Digging into the issue of the user repeatedly connecting to several known malicious sites, using yet another visibility enhancement we made at Black Hat Singapore 2023, we identified each network zone the user traversed during the show. Again, if this were a corporate environment and a real threat was identified, this data could be used to zero on specific compromised devices, giving the network team a map of how to respond and potentially quarantine in the event a threat has spread. We can even use this to help determine “Patient Zero,” or the origin of the compromise itself.
*Quick reminder: We mapped out every Black Hat network zone at the ExCel center in Umbrella to help us identify what areas of the show floor requests originated from.
Going even deeper, using Cisco Secure Cloud Analytics, we found the device to likely be an iPhone. With this new information in hand, it is a safe assumption that the device was already compromised before the attendee walked in the building. The NOC leaders authorized Palo Alto Networks to put up a captive portal to warn the user that the machine was infected.
As I mentioned above, Umbrella would normally block these known malicious requests and porn visits (if your network admin deemed necessary) in the real world, right off the bat. Here at Black Hat however, because this is a learning environment, we normally allow all requests. To help educate and serve the conference attendees better, rather than kicking them off the network, we give them notification via a captive portal. If the attendee disregards our warning (such as conducting unlawful activities), we will again take the appropriate action.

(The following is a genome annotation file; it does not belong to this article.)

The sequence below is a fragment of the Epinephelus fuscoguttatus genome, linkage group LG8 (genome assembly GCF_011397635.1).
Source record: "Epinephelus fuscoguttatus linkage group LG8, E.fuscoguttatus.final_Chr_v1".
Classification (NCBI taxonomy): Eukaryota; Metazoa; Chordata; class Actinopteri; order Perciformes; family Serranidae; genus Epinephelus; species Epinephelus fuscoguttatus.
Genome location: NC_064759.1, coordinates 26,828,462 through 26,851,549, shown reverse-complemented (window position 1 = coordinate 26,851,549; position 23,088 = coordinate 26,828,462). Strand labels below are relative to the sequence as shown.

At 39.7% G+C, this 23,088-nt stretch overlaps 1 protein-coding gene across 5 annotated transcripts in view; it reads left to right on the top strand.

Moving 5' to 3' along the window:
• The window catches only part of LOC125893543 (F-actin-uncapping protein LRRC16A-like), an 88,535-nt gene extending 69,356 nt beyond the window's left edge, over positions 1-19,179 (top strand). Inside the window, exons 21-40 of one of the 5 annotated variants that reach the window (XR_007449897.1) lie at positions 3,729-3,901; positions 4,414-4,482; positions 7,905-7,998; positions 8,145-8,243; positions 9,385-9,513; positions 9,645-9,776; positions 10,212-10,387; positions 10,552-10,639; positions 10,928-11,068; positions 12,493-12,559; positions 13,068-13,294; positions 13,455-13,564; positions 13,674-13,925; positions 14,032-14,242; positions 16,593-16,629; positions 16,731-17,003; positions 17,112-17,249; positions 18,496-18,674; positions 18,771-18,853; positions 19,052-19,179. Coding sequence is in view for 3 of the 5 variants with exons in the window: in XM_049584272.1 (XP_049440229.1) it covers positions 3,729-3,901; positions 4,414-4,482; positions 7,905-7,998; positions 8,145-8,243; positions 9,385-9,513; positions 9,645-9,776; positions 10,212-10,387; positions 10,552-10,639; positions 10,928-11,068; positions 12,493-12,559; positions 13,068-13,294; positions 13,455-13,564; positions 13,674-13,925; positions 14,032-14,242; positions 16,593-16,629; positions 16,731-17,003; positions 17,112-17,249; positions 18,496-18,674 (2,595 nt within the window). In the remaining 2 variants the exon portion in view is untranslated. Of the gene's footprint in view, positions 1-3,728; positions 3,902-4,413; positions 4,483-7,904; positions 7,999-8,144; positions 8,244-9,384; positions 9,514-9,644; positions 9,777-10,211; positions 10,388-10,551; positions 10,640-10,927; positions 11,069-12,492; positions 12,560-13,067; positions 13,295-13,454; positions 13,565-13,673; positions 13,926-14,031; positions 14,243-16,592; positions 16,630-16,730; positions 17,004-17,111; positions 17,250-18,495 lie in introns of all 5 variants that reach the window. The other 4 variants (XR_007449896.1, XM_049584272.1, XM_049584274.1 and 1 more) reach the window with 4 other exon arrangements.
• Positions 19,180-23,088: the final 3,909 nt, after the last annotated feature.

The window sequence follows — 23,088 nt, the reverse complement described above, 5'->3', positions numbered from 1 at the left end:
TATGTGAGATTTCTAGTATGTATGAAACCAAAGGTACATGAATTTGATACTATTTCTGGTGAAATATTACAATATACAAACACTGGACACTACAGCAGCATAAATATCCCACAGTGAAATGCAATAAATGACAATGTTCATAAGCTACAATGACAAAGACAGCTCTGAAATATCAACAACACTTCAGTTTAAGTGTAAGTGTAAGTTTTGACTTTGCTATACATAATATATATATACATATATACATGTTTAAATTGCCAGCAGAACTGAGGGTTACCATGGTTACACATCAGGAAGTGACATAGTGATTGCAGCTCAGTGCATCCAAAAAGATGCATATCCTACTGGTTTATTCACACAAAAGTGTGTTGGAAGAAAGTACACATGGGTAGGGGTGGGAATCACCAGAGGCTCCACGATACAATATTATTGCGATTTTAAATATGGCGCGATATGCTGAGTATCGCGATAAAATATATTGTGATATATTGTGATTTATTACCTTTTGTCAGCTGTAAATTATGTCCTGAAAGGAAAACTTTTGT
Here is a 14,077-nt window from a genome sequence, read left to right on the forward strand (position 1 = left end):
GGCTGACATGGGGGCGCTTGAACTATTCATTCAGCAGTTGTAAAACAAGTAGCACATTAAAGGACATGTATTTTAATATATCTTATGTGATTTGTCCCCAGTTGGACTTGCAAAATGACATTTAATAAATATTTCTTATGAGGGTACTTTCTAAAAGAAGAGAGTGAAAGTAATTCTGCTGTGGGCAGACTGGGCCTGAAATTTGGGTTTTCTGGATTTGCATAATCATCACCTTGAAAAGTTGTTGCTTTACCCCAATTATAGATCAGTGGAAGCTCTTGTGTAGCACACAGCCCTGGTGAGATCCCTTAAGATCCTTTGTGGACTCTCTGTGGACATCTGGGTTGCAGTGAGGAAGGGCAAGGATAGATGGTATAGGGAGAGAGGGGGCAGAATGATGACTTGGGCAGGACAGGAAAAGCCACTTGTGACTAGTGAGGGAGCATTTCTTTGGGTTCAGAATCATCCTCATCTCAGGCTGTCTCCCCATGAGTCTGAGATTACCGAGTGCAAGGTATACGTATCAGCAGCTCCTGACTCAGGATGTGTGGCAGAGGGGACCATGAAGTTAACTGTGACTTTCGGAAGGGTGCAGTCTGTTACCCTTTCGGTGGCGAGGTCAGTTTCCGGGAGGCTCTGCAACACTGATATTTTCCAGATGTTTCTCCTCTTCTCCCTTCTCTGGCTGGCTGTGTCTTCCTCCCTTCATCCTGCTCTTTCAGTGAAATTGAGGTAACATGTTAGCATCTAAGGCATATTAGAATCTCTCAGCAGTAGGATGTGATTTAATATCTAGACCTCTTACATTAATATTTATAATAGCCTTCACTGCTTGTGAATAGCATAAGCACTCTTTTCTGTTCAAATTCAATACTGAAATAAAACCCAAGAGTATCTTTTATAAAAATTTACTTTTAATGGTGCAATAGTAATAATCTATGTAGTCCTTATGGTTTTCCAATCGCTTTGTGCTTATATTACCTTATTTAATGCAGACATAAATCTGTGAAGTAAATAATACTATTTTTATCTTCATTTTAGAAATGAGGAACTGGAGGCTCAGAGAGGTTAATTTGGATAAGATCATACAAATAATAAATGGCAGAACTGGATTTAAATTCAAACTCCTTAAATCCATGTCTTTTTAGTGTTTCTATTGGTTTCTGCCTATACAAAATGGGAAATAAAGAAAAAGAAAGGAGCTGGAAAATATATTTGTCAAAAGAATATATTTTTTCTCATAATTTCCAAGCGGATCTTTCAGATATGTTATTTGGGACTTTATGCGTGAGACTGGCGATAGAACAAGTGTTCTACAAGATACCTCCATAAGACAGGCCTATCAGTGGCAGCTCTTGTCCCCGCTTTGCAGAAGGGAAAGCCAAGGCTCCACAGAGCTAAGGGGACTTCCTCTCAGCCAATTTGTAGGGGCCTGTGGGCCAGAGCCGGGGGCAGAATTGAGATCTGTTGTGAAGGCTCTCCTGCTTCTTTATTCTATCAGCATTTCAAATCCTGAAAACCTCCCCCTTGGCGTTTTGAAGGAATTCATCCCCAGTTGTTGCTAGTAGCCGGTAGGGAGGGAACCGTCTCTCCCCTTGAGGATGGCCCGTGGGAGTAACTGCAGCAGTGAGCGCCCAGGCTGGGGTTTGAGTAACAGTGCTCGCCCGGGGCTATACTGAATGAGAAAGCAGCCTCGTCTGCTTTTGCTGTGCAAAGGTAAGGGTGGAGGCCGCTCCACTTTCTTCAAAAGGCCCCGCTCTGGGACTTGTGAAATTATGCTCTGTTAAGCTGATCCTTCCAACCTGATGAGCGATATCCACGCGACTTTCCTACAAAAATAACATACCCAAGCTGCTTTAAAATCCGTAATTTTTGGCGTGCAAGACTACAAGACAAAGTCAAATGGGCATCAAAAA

All in all, we are very proud of the collaborative efforts made here at Black Hat Europe by both the Cisco team and all the participating vendors in the NOC. Great work everybody!
Black Hat Asia will be in April 2024, at the Marina Bay Sands, Singapore…hope to see you there!
Thank you to the Cisco NOC team:
Cisco Security: Ivan Berlinson, Abhishek Sha, Alejo Calaoagan, Adam Kilgore and Alicia Garcia Sastre
Meraki Systems Manager: Paul Fidler and Connor Loughlin
Additional Support and Expertise: Adi Sankar, Ryan Maclennan, Robert Harris, Jordan Chapian, Junsong Zhao, Vadim Ivlev and Ajit Thyagarajan
Also, to our NOC partners NetWitness (especially David Glover, Iain Davidson and Alessandro Zatti), Palo Alto Networks (especially James Holland), Corelight (especially Dustin Lee), Arista Networks (especially Jonathan Smith), and the entire Black Hat / Informa Tech staff (especially Grifter ‘Neil Wyler’, Bart Stump, Steve Fink, James Pope, Michael Spicer, Jess Stafford and Steve Oldenbourg).
About Black Hat
For over 25 years, Black Hat has provided attendees with the very latest in information security research, development, and trends. These high-profile global events and trainings are driven by the needs of the security community, striving to bring together the best minds in the industry. Black Hat inspires professionals at all career levels, encouraging growth and collaboration among academia, world-class researchers, and leaders in the public and private sectors. Black Hat Briefings and Trainings are held annually in the United States, Europe and USA. More information is available at: Black Hat.com. Black Hat is brought to you by Informa Tech.